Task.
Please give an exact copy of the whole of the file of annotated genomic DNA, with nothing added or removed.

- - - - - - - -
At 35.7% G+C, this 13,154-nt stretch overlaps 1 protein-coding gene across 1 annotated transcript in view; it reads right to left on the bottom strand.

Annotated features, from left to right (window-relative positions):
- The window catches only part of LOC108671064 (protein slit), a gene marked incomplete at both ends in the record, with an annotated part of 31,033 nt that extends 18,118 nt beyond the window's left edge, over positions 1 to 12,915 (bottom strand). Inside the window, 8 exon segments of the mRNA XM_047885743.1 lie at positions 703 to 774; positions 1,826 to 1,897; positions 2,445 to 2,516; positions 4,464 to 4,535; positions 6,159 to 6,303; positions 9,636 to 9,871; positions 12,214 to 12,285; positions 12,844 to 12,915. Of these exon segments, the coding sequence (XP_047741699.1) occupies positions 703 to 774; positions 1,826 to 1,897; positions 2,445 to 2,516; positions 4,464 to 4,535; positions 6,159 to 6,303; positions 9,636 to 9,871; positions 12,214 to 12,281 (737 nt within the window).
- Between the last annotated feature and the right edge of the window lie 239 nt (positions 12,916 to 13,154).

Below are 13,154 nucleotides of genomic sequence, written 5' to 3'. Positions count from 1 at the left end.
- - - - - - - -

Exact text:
At 35.7% G+C, this 13,154-nt stretch overlaps 1 protein-coding gene across 1 annotated transcript in view; it reads right to left on the bottom strand.

Annotated features, from left to right (window-relative positions):
- The window catches only part of LOC108671064 (protein slit), a gene marked incomplete at both ends in the record, with an annotated part of 31,033 nt that extends 18,118 nt beyond the window's left edge, over positions 1 to 12,915 (bottom strand). Inside the window, 8 exon segments of the mRNA XM_047885743.1 lie at positions 703 to 774; positions 1,826 to 1,897; positions 2,445 to 2,516; positions 4,464 to 4,535; positions 6,159 to 6,303; positions 9,636 to 9,871; positions 12,214 to 12,285; positions 12,844 to 12,915. Of these exon segments, the coding sequence (XP_047741699.1) occupies positions 703 to 774; positions 1,826 to 1,897; positions 2,445 to 2,516; positions 4,464 to 4,535; positions 6,159 to 6,303; positions 9,636 to 9,871; positions 12,214 to 12,281 (737 nt within the window).
- Between the last annotated feature and the right edge of the window lie 239 nt (positions 12,916 to 13,154).

Below are 13,154 nucleotides of genomic sequence, written 5' to 3'. Positions count from 1 at the left end.